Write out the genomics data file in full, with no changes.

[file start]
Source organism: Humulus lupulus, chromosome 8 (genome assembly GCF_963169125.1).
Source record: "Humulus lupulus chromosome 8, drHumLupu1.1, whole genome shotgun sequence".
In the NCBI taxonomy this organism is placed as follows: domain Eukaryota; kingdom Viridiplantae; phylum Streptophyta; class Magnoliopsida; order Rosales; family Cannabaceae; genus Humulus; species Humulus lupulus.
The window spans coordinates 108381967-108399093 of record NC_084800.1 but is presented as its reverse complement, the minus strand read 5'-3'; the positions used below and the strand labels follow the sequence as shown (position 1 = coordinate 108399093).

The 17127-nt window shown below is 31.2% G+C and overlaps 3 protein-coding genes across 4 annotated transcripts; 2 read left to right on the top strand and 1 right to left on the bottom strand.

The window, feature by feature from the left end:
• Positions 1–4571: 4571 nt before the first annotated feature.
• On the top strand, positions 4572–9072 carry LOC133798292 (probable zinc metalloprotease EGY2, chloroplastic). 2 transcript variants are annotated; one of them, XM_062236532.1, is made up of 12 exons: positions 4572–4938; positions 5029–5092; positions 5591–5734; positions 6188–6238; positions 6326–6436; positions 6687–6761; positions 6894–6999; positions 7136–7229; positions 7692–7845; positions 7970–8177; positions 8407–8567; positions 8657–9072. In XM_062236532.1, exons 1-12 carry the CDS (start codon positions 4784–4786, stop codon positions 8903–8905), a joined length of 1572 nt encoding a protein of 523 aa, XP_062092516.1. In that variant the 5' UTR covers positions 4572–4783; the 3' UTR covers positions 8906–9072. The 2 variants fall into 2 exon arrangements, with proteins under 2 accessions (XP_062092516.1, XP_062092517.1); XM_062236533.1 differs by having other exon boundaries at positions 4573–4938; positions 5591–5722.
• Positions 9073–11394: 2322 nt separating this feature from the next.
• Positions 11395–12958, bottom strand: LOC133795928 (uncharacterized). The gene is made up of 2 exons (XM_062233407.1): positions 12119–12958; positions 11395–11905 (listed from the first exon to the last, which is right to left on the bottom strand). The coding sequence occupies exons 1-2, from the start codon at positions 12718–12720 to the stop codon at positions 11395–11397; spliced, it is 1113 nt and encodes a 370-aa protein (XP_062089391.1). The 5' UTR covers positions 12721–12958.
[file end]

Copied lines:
Source organism: Humulus lupulus, chromosome 8 (genome assembly GCF_963169125.1).
Source record: "Humulus lupulus chromosome 8, drHumLupu1.1, whole genome shotgun sequence".
In the NCBI taxonomy this organism is placed as follows: domain Eukaryota; kingdom Viridiplantae; phylum Streptophyta; class Magnoliopsida; order Rosales; family Cannabaceae; genus Humulus; species Humulus lupulus.
The window spans coordinates 108381967-108399093 of record NC_084800.1 but is presented as its reverse complement, the minus strand read 5'-3'; the positions used below and the strand labels follow the sequence as shown (position 1 = coordinate 108399093).

The 17127-nt window shown below is 31.2% G+C and overlaps 3 protein-coding genes across 4 annotated transcripts; 2 read left to right on the top strand and 1 right to left on the bottom strand.

The window, feature by feature from the left end:
• Positions 1–4571: 4571 nt before the first annotated feature.
• On the top strand, positions 4572–9072 carry LOC133798292 (probable zinc metalloprotease EGY2, chloroplastic). 2 transcript variants are annotated; one of them, XM_062236532.1, is made up of 12 exons: positions 4572–4938; positions 5029–5092; positions 5591–5734; positions 6188–6238; positions 6326–6436; positions 6687–6761; positions 6894–6999; positions 7136–7229; positions 7692–7845; positions 7970–8177; positions 8407–8567; positions 8657–9072. In XM_062236532.1, exons 1-12 carry the CDS (start codon positions 4784–4786, stop codon positions 8903–8905), a joined length of 1572 nt encoding a protein of 523 aa, XP_062092516.1. In that variant the 5' UTR covers positions 4572–4783; the 3' UTR covers positions 8906–9072. The 2 variants fall into 2 exon arrangements, with proteins under 2 accessions (XP_062092516.1, XP_062092517.1); XM_062236533.1 differs by having other exon boundaries at positions 4573–4938; positions 5591–5722.
• Positions 9073–11394: 2322 nt separating this feature from the next.
• Positions 11395–12958, bottom strand: LOC133795928 (uncharacterized). The gene is made up of 2 exons (XM_062233407.1): positions 12119–12958; positions 11395–11905 (listed from the first exon to the last, which is right to left on the bottom strand). The coding sequence occupies exons 1-2, from the start codon at positions 12718–12720 to the stop codon at positions 11395–11397; spliced, it is 1113 nt and encodes a 370-aa protein (XP_062089391.1). The 5' UTR covers positions 12721–12958.